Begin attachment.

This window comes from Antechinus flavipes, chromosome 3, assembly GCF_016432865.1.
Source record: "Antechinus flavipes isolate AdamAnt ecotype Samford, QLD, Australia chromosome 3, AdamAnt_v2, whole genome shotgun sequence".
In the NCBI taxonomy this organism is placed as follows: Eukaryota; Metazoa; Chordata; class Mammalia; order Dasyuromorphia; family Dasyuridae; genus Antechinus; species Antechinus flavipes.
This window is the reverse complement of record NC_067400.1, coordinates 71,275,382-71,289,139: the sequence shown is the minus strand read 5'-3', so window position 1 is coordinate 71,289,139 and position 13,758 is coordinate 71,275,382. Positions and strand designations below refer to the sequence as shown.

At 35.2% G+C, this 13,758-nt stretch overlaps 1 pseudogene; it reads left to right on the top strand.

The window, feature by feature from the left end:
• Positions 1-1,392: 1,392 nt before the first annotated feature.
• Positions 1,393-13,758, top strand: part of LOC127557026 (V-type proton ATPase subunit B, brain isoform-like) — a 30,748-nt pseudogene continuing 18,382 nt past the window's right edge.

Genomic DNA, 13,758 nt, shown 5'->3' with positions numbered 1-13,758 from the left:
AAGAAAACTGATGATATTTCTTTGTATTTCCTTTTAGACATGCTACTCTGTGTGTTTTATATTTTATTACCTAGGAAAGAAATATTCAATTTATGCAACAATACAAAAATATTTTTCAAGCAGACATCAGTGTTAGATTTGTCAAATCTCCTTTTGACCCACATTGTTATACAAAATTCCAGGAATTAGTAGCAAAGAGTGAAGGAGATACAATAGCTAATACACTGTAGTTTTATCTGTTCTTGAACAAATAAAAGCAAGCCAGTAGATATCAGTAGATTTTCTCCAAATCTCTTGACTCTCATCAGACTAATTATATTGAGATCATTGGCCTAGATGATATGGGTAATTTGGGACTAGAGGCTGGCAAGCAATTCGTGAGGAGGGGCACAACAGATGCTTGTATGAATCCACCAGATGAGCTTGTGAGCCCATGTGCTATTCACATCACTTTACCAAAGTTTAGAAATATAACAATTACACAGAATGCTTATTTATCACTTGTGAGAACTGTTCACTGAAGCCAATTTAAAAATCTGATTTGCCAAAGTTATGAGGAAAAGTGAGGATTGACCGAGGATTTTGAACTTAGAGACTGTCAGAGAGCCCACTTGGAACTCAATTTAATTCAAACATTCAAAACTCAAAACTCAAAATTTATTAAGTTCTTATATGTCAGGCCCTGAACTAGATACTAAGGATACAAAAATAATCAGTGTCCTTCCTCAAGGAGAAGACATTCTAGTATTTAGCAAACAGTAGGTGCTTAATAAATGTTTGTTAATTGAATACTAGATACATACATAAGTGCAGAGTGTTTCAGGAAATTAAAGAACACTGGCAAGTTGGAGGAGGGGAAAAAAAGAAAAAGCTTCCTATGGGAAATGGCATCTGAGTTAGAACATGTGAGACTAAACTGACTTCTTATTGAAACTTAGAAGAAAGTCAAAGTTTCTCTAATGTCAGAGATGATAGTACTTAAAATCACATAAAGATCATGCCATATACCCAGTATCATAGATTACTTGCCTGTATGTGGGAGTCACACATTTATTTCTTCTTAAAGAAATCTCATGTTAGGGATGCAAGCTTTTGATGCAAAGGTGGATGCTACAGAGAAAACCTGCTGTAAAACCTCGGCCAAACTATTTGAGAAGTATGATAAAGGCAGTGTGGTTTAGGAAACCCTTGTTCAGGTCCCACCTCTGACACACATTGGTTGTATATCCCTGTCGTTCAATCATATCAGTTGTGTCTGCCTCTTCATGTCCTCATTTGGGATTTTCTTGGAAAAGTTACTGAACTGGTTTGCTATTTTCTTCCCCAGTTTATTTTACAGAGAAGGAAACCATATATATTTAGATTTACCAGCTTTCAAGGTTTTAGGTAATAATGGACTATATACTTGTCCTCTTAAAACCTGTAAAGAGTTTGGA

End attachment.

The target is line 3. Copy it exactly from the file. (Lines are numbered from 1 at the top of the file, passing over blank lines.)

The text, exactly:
In the NCBI taxonomy this organism is placed as follows: Eukaryota; Metazoa; Chordata; class Mammalia; order Dasyuromorphia; family Dasyuridae; genus Antechinus; species Antechinus flavipes.